People with diabetes are prone to nerve damage and circulation issues. In some cases, this can make a foot or lower leg amputation necessary. However, effective treatment can usually prevent this complication.
Reduced blood flow to the feet means that people with diabetes have a higher risk of developing a wound or sore on this part of the body. If a person has neuropathy and loses feeling in their foot, they may be less likely to notice mild foot or leg ulcers before they become severe.
Due to circulation issues, particularly peripheral artery disease (PAD), these ulcers may not heal, which can lead to infection and death of the tissue and, potentially, to lower limb loss.
Although people with diabetes have an increased risk of amputations, it is possible to prevent most diabetes-related amputations by wearing proper footwear and taking good care of the feet.
Diabetes is a significant cause of lower limb loss. According to the American Diabetes Association, worldwide, a person loses a limb due to diabetes-related complications every 30 seconds.
A 2012 study found that foot ulcers occur in 4–10 percent of people with diabetes. When foot ulcers do occur, the majority have a good outlook:
- 60–80 percent of foot ulcers will heal
- 10–15 percent will remain active
- 5–24 percent will eventually lead to limb amputation within 6–18 months of the initial evaluation
According to the National Diabetes Statistics Report, 108,000 adults had lower extremity amputations relating to diabetes in 2014. This number equates to five out of every 1,000 people with diabetes.
Not everyone with diabetes will need an amputation. If a person with diabetes does require this procedure, it is likely to be due to a wound or ulcer that did not heal on the foot or lower leg.
Most amputations are progressive, which means that a doctor will start by removing the smallest possible amount of tissue. If either the surgery wound does not heal or blood flow does not go to the limb properly, they may recommend further surgery to remove more tissue.
People living with diabetes should pay extra attention to their feet because they have an increased risk of wounds not healing, potentially making amputation necessary.
Some of the signs and symptoms that a person should look out for and see their doctor about include:
- swelling in the feet
- ingrown toenails
- plantar warts
- open sores
- athlete’s foot
- an ulcer that lasts more than a week
- active bleeding
- warmth in one area of the foot
- a deep ulcer where the bone is visible
- discoloration of the skin
- a bad odor from a wound
- ulcers larger than three-quarters of an inch
- a sore that does not quickly begin to heal
If any of these symptoms are present, a person should speak to their doctor to determine a course of action. The treatment options will depend on how severe the symptoms are and what is causing the issues.
It is important that a person examines their feet regularly to identify potential problems as early as possible. A doctor will aim to treat the issues before they become severe.
There are several things that a person can do to prevent the need for limb amputation. Two particular areas to focus on are blood sugar maintenance and proper foot care.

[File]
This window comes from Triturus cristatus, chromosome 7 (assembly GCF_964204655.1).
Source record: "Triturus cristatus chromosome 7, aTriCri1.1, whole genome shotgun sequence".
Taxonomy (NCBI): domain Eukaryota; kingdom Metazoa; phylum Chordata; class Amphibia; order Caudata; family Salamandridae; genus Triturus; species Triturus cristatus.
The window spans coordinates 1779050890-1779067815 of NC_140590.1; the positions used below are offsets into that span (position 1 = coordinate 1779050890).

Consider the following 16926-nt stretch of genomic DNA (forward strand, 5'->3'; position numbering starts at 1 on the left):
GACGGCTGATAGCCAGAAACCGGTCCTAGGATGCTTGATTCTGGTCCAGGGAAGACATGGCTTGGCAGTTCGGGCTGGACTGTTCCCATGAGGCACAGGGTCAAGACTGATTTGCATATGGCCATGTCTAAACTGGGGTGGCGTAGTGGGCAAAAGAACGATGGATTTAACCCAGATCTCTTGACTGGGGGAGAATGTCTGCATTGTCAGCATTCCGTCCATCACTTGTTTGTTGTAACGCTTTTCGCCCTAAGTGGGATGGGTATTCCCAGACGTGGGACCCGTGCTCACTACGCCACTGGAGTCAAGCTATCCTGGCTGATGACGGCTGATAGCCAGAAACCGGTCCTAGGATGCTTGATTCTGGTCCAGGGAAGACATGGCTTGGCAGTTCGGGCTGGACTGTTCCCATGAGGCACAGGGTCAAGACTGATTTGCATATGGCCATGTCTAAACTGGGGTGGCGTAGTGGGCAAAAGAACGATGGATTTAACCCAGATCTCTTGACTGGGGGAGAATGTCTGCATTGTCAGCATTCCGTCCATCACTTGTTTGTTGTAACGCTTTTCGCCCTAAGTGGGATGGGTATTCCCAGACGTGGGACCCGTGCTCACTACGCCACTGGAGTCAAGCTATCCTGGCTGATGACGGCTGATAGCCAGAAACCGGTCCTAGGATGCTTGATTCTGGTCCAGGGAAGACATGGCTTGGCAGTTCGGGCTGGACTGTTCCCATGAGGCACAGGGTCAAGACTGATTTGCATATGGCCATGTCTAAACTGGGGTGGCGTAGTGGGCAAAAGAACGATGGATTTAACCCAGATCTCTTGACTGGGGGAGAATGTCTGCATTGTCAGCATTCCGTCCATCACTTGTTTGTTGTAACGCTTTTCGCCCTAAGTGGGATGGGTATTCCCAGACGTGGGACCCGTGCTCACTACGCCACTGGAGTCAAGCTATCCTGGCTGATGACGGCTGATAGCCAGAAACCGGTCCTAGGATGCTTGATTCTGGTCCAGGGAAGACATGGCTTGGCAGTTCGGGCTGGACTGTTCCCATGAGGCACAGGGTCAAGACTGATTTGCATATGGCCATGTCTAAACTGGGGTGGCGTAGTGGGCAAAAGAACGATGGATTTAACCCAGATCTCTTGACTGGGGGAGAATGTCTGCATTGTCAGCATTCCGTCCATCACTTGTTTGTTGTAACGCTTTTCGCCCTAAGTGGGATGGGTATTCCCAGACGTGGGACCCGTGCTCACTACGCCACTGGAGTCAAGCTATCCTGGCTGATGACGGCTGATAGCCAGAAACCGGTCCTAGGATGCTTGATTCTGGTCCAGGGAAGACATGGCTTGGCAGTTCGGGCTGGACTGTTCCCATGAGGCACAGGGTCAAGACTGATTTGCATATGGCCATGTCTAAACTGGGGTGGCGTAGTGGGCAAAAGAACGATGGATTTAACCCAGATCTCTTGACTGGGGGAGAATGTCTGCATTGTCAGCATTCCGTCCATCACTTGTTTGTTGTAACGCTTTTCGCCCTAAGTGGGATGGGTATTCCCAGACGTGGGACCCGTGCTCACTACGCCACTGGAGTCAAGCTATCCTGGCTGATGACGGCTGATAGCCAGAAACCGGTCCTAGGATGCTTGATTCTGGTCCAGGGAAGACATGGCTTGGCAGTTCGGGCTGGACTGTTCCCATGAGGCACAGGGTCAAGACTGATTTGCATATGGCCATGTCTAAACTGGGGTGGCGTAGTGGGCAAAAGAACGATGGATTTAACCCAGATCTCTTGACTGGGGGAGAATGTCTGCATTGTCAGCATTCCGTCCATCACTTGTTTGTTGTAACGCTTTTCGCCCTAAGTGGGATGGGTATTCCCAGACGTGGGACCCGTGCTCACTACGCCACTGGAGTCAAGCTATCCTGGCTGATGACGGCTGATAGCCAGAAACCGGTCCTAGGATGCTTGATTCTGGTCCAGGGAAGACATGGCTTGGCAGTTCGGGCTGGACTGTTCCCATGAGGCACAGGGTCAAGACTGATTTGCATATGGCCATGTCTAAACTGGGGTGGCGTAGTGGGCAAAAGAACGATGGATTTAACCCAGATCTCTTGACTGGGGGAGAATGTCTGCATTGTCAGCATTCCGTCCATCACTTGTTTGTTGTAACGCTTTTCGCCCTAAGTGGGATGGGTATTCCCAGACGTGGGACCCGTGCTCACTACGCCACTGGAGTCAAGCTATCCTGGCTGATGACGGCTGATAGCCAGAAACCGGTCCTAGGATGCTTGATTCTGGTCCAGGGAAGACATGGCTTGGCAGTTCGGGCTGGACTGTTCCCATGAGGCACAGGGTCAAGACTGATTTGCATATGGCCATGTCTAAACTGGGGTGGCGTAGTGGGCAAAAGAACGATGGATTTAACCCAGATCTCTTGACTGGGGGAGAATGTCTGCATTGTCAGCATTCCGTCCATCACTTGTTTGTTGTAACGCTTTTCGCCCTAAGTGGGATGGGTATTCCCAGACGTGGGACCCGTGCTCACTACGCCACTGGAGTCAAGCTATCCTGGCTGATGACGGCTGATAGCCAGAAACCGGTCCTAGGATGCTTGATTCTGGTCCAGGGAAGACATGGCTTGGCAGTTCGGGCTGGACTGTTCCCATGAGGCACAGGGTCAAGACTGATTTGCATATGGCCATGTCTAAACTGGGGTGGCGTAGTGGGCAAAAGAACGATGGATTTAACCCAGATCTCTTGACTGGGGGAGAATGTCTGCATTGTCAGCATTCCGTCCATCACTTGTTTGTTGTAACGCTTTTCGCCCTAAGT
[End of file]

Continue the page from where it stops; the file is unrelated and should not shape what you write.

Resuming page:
Blood sugar maintenance
Several lifestyle factors can help a person manage their blood sugar levels, including:
- reducing stress
- following a well-balanced diet plan that a nutritionist has helped create
- doing regular exercise
- taking medications and insulin according to a doctor’s recommendations
- maintaining a consistent meal and snack schedule
- limiting overly sugary foods and drinks
- maintaining a healthy weight and blood pressure
- checking blood glucose levels regularly
Another important preventive step is to take good care of the feet, which a person can do by taking the following action:
- examining the feet regularly for cuts, bruises, blisters, and scrapes
- wiggling the toes frequently to stimulate blood flow
- having another person help examine harder-to-see areas of the foot
- wearing dry socks
- washing the feet daily
- ensuring that the feet can feel cold and warm temperatures and various sensations
- quitting smoking
- trimming the toenails
- avoiding removing calluses at home
- avoiding walking around in bare feet
- wearing proper-fitting shoes
- scheduling regular foot examinations
In addition to diabetes, other risk factors can increase a person’s likelihood of needing an amputation. These include:
- abnormalities in the feet
- high blood sugar levels
- high blood pressure
- previous amputation
- poor blood circulation to the extremities
- calluses or corns
- nerve damage in the feet
- a history of foot ulcers
- vision impairment or other problems with the eyes
- kidney disease
People living with diabetes have an increased risk of lower limb amputation. Wounds or ulcers that do not heal are the most common cause of amputation among people with this condition.
Other factors, such as high blood sugar levels and smoking, can increase the risk of foot-related complications, including amputation.
People can take preventive measures by taking care of their feet, controlling their blood sugar levels, and promptly treating any issues with their feet.
Eating a balanced diet, doing regular exercise, and maintaining a healthy weight will also help prevent amputation from becoming necessary.